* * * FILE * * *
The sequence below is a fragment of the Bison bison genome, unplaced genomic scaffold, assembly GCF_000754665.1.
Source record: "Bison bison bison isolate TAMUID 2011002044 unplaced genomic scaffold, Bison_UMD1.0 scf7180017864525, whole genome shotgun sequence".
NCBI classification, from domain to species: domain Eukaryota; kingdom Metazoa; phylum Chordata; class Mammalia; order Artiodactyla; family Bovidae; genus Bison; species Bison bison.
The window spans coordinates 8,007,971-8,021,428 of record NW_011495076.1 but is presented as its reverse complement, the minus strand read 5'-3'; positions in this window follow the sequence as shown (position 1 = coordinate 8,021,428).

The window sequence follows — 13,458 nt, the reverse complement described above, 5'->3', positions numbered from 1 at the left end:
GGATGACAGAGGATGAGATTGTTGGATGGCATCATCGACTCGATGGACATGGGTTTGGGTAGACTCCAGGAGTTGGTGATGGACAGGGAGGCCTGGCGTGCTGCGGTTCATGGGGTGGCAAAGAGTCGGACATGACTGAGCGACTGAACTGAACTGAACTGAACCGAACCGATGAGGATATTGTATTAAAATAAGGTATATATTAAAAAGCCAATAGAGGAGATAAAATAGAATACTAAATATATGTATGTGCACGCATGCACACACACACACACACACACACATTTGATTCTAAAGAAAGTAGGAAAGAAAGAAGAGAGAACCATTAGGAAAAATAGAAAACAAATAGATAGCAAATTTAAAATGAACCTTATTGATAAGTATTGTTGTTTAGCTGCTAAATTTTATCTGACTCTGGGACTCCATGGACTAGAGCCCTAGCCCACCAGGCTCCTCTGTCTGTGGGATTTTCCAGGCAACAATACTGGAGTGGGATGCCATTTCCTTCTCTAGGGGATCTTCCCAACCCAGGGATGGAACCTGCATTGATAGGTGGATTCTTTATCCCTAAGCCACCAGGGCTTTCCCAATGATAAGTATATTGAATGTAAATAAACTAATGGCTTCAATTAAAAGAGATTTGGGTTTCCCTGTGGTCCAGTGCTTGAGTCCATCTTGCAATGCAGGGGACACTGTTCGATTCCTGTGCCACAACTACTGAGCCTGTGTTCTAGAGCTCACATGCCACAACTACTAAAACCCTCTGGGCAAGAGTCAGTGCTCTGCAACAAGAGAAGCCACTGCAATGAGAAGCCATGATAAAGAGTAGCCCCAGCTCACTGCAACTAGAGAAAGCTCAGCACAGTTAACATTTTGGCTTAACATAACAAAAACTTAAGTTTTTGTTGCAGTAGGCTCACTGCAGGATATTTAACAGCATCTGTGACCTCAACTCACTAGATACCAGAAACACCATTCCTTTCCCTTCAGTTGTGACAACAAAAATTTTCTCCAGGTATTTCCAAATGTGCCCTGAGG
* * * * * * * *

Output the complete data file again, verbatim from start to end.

The sequence below is a fragment of the Bison bison genome, unplaced genomic scaffold, assembly GCF_000754665.1.
Source record: "Bison bison bison isolate TAMUID 2011002044 unplaced genomic scaffold, Bison_UMD1.0 scf7180017864525, whole genome shotgun sequence".
NCBI classification, from domain to species: domain Eukaryota; kingdom Metazoa; phylum Chordata; class Mammalia; order Artiodactyla; family Bovidae; genus Bison; species Bison bison.
The window spans coordinates 8,007,971-8,021,428 of record NW_011495076.1 but is presented as its reverse complement, the minus strand read 5'-3'; positions in this window follow the sequence as shown (position 1 = coordinate 8,021,428).

The window sequence follows — 13,458 nt, the reverse complement described above, 5'->3', positions numbered from 1 at the left end:
GGATGACAGAGGATGAGATTGTTGGATGGCATCATCGACTCGATGGACATGGGTTTGGGTAGACTCCAGGAGTTGGTGATGGACAGGGAGGCCTGGCGTGCTGCGGTTCATGGGGTGGCAAAGAGTCGGACATGACTGAGCGACTGAACTGAACTGAACTGAACCGAACCGATGAGGATATTGTATTAAAATAAGGTATATATTAAAAAGCCAATAGAGGAGATAAAATAGAATACTAAATATATGTATGTGCACGCATGCACACACACACACACACACACACATTTGATTCTAAAGAAAGTAGGAAAGAAAGAAGAGAGAACCATTAGGAAAAATAGAAAACAAATAGATAGCAAATTTAAAATGAACCTTATTGATAAGTATTGTTGTTTAGCTGCTAAATTTTATCTGACTCTGGGACTCCATGGACTAGAGCCCTAGCCCACCAGGCTCCTCTGTCTGTGGGATTTTCCAGGCAACAATACTGGAGTGGGATGCCATTTCCTTCTCTAGGGGATCTTCCCAACCCAGGGATGGAACCTGCATTGATAGGTGGATTCTTTATCCCTAAGCCACCAGGGCTTTCCCAATGATAAGTATATTGAATGTAAATAAACTAATGGCTTCAATTAAAAGAGATTTGGGTTTCCCTGTGGTCCAGTGCTTGAGTCCATCTTGCAATGCAGGGGACACTGTTCGATTCCTGTGCCACAACTACTGAGCCTGTGTTCTAGAGCTCACATGCCACAACTACTAAAACCCTCTGGGCAAGAGTCAGTGCTCTGCAACAAGAGAAGCCACTGCAATGAGAAGCCATGATAAAGAGTAGCCCCAGCTCACTGCAACTAGAGAAAGCTCAGCACAGTTAACATTTTGGCTTAACATAACAAAAACTTAAGTTTTTGTTGCAGTAGGCTCACTGCAGGATATTTAACAGCATCTGTGACCTCAACTCACTAGATACCAGAAACACCATTCCTTTCCCTTCAGTTGTGACAACAAAAATTTTCTCCAGGTATTTCCAAATGTGCCCTGAGG